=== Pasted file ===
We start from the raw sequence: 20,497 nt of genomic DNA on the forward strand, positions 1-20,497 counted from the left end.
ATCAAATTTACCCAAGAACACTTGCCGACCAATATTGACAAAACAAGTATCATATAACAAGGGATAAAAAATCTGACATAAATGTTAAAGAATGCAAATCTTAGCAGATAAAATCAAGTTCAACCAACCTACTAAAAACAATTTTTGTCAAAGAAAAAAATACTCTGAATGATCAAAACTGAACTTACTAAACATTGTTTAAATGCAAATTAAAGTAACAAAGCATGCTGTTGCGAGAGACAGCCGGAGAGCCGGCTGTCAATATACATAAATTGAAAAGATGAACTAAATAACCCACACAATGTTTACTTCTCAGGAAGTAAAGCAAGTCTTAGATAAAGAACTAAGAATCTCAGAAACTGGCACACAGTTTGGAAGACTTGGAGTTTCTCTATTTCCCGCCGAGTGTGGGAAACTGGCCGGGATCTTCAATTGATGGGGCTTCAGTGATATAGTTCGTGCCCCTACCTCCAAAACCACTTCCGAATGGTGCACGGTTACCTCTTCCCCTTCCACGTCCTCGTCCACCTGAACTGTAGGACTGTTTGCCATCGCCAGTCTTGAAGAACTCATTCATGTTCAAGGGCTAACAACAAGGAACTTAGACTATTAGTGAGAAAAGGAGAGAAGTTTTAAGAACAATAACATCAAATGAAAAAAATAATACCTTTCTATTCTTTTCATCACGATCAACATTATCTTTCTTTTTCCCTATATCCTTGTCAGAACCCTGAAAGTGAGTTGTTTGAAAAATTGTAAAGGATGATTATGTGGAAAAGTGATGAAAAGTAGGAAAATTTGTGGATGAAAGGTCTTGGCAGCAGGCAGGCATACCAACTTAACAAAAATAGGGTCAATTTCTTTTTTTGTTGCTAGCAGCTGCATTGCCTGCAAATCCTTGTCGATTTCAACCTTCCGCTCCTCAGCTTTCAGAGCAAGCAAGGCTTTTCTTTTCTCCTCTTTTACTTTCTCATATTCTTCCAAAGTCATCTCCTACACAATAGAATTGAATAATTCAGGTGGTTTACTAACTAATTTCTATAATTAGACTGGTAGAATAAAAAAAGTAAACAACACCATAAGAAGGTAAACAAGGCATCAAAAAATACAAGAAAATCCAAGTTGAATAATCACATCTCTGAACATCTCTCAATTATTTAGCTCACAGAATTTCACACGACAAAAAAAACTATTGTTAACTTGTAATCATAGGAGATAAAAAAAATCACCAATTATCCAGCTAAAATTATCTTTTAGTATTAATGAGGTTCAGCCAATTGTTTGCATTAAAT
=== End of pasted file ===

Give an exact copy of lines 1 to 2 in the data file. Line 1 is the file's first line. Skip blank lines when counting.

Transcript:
We start from the raw sequence: 20,497 nt of genomic DNA on the forward strand, positions 1-20,497 counted from the left end.
ATCAAATTTACCCAAGAACACTTGCCGACCAATATTGACAAAACAAGTATCATATAACAAGGGATAAAAAATCTGACATAAATGTTAAAGAATGCAAATCTTAGCAGATAAAATCAAGTTCAACCAACCTACTAAAAACAATTTTTGTCAAAGAAAAAAATACTCTGAATGATCAAAACTGAACTTACTAAACATTGTTTAAATGCAAATTAAAGTAACAAAGCATGCTGTTGCGAGAGACAGCCGGAGAGCCGGCTGTCAATATACATAAATTGAAAAGATGAACTAAATAACCCACACAATGTTTACTTCTCAGGAAGTAAAGCAAGTCTTAGATAAAGAACTAAGAATCTCAGAAACTGGCACACAGTTTGGAAGACTTGGAGTTTCTCTATTTCCCGCCGAGTGTGGGAAACTGGCCGGGATCTTCAATTGATGGGGCTTCAGTGATATAGTTCGTGCCCCTACCTCCAAAACCACTTCCGAATGGTGCACGGTTACCTCTTCCCCTTCCACGTCCTCGTCCACCTGAACTGTAGGACTGTTTGCCATCGCCAGTCTTGAAGAACTCATTCATGTTCAAGGGCTAACAACAAGGAACTTAGACTATTAGTGAGAAAAGGAGAGAAGTTTTAAGAACAATAACATCAAATGAAAAAAATAATACCTTTCTATTCTTTTCATCACGATCAACATTATCTTTCTTTTTCCCTATATCCTTGTCAGAACCCTGAAAGTGAGTTGTTTGAAAAATTGTAAAGGATGATTATGTGGAAAAGTGATGAAAAGTAGGAAAATTTGTGGATGAAAGGTCTTGGCAGCAGGCAGGCATACCAACTTAACAAAAATAGGGTCAATTTCTTTTTTTGTTGCTAGCAGCTGCATTGCCTGCAAATCCTTGTCGATTTCAACCTTCCGCTCCTCAGCTTTCAGAGCAAGCAAGGCTTTTCTTTTCTCCTCTTTTACTTTCTCATATTCTTCCAAAGTCATCTCCTACACAATAGAATTGAATAATTCAGGTGGTTTACTAACTAATTTCTATAATTAGACTGGTAGAATAAAAAAAGTAAACAACACCATAAGAAGGTAAACAAGGCATCAAAAAATACAAGAAAATCCAAGTTGAATAATCACATCTCTGAACATCTCTCAATTATTTAGCTCACAGAATTTCACACGACAAAAAAAACTATTGTTAACTTGTAATCATAGGAGATAAAAAAAATCACCAATTATCCAGCTAAAATTATCTTTTAGTATTAATGAGGTTCAGCCAATTGTTTGCATTAAAT